This summer’s unseasonably early wildfires have transformed the air quality in many parts of British Columbia from clear to hazy and smoky. Visibility has become so poor that it has obliterating the spectacular scenery for which the province is known.
Officials are now warning that the blanket of smoke from these fires is creeping towards the Lower Mainland, which until now has been mostly spared.
What are the dangers to our health of inhaling this smoke and how can we best protect ourselves?
Dr. Don Sin, Director of the Centre for Heart Lung Innovation (HLI) at St. Paul’s Hospital, explains why inhaling this smoke can be so hazardous, who’s at the greatest risk, and what we can do to mitigate its effects on our well-being.
Q: What are the health risks of inhaling wildfire smoke?
A: There is the immediate danger of heart attacks, strokes, asthma and chronic obstructive pulmonary disease (COPD) conditions worsening, and hospitalizations for susceptible individuals when they are exposed to significant amounts of polluted air. There are also longer-term health implications of inhaling polluted air, which include hypertension, atherosclerosis, heart failure, COPD and even lung cancer.
Q: Apart from the lungs, what other organs are at risk of wildfire smoke?
A: The greatest immediate risk is to blood vessels, the brain and the heart. Small particles in polluted air can cause inflammation and blockage in these organs, leading to heart attacks, stroke and even sudden deaths. Some people also develop generalized fatigue and malaise, while others develop headaches, “foggy thinking”, sinusitis, joint pain and eye irritation.
Q: Who is at greatest risk and why?
A: The very young and the elderly are the most vulnerable because their immune system cannot deal with all the harmful effects of polluted air. Expectant mothers are also at increased risk as they tend to hyperventilate, especially in the later semesters. Those with underlying heart and lung conditions such as asthma, COPD and heart disease are also at increased risk.
Q: What are the specific toxic components that make smoke so dangerous and so difficult for human lungs to handle?
A: The gas (or smoke) in the smoke causes the initial irritation and inflammation in eyes, lungs and nose. However, the most harmful effects are likely caused by small particles (usually less than 2.5 microns in diameter) contained in polluted air that people can breathe because they can penetrate into the deeper parts of the lung and even into the blood vessels. These cause short-term as well as long-term inflammation and oxidant stress.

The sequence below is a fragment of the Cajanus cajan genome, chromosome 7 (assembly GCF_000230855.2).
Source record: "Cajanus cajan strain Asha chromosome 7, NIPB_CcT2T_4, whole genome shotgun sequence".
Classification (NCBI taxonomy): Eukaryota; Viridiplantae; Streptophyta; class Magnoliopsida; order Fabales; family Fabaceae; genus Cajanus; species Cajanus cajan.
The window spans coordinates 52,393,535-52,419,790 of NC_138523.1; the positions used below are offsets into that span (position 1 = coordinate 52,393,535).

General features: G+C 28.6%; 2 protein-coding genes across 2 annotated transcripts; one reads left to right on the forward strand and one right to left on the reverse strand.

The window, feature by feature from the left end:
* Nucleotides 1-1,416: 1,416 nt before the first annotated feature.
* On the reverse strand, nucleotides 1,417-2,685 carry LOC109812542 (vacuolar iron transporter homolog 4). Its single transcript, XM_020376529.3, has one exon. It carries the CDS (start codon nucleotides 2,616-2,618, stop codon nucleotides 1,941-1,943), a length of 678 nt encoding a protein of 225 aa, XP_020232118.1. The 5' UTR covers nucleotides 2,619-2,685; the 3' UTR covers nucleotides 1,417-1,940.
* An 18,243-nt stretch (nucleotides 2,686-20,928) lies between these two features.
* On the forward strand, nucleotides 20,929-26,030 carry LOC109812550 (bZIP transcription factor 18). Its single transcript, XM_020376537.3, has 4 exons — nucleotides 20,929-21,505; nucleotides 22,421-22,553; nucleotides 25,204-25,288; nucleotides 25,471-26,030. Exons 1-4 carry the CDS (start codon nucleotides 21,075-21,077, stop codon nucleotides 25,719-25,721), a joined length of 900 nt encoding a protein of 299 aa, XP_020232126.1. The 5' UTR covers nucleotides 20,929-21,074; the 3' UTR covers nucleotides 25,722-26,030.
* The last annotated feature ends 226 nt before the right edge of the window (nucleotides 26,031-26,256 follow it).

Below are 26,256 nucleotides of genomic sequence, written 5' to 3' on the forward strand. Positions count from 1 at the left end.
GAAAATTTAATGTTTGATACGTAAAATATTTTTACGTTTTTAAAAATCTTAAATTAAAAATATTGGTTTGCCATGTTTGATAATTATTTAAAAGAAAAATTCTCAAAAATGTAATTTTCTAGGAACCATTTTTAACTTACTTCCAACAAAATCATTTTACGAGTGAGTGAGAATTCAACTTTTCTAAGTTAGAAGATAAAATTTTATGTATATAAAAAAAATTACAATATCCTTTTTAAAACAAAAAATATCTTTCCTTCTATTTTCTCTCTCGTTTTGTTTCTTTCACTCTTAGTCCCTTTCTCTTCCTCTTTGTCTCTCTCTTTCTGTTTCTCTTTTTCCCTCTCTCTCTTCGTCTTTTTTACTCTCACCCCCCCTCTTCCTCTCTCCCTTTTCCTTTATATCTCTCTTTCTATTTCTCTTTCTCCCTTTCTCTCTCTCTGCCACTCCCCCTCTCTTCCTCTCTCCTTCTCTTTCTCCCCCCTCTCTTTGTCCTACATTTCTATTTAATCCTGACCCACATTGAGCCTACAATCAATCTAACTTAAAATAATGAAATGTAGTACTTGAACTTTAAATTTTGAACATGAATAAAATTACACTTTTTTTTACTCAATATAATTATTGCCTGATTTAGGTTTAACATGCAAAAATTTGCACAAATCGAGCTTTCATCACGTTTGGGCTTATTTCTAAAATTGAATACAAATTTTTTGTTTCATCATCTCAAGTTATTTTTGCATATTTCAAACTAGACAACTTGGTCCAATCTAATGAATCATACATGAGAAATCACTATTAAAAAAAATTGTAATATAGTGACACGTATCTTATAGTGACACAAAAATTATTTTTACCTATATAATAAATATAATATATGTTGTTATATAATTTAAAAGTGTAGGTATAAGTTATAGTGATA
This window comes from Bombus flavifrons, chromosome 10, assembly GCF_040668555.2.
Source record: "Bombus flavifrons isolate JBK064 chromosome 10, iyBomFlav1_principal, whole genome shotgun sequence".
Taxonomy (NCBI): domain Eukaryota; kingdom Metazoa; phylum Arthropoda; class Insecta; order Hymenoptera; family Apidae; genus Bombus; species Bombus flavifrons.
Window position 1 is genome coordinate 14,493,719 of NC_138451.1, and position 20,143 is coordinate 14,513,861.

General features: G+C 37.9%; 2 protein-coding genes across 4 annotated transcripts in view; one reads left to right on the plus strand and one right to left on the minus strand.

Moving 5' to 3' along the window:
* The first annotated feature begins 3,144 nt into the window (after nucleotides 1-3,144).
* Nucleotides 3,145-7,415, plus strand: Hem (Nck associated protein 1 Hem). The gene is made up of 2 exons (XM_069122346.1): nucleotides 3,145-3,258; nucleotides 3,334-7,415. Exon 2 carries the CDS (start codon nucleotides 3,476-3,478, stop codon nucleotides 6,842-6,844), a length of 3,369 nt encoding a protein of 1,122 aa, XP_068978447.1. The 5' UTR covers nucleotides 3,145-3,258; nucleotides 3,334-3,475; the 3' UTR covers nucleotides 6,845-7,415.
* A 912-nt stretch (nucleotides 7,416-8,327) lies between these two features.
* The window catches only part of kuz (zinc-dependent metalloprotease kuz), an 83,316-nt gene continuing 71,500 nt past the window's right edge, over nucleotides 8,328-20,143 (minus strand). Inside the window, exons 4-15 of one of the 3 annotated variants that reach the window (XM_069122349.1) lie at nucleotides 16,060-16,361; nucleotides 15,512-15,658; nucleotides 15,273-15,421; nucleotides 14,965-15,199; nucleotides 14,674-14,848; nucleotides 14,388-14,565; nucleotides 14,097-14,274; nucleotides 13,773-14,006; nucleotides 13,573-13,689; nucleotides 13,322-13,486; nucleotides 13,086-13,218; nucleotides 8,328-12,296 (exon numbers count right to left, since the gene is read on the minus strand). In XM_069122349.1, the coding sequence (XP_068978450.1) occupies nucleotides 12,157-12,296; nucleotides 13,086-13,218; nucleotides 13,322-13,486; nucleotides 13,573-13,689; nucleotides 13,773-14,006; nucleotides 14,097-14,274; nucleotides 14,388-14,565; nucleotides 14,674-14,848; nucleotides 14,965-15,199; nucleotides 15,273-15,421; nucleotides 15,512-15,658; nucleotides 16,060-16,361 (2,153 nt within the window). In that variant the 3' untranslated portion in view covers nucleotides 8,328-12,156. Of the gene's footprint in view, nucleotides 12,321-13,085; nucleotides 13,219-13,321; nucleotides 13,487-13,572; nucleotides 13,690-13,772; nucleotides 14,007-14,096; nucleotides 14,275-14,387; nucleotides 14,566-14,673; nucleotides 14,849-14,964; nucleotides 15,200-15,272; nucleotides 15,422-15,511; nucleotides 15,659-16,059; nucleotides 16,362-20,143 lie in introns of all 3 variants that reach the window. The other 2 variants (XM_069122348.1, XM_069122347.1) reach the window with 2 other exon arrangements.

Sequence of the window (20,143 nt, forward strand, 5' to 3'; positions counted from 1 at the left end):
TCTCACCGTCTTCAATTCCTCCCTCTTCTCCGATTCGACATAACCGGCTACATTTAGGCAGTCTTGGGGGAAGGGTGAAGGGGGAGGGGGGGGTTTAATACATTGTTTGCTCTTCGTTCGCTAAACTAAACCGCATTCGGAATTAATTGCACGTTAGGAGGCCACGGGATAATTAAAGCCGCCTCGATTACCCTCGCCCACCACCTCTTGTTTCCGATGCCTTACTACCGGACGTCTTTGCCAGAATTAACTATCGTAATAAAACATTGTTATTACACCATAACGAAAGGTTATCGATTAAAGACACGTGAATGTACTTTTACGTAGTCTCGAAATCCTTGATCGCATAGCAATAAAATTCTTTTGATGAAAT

The body handles inhalation of polluted air through inflammation. It is a protective mechanism and without it, we would become seriously ill immediately after exposures. However, too much of a “good thing” can cause harm and in certain individuals the inflammation gets a little too “hot” and causes (collateral) damage to host organs.
Q: How can people keep safe from the smoke during these wildfires?
A: When air quality is poor, people, especially those more susceptible to its harmful effects, should stay indoors (with windows closed) and turn on an air purifier or air conditioner if they have one. If they have to go outside, they should wear a mask, preferably an N95 mask. People should not engage in any strenuous exercise like jogging or cycling when air quality is poor. Many air purifiers and air conditioners also contain N95 filters, which help in reducing particle exposure.
Q: How small can particulate be to cause human harm?
A: Particles less than 2.5 microns in diameter are thought to be most dangerous to human health because they can bypass the nose and upper airway filtration system and get into deeper parts of the lung and into blood vessels.
Q: If we’re far from wildfires but the air around us is hazy, are we at risk?
A: It is hard to say. It depends on the size of the wildfire, how long it has been burning for, and the wind patterns. Check the air quality websites (below) daily to obtain local information.
Q: When should we seek medical attention?
A: Certainly when individuals get symptoms, especially shortness of breath at rest or with only mild exertion. Patients who have been prescribed inhalers should take them regularly. If there are concerns, the public should seek medical advice.
For more information on air quality where you live, visit: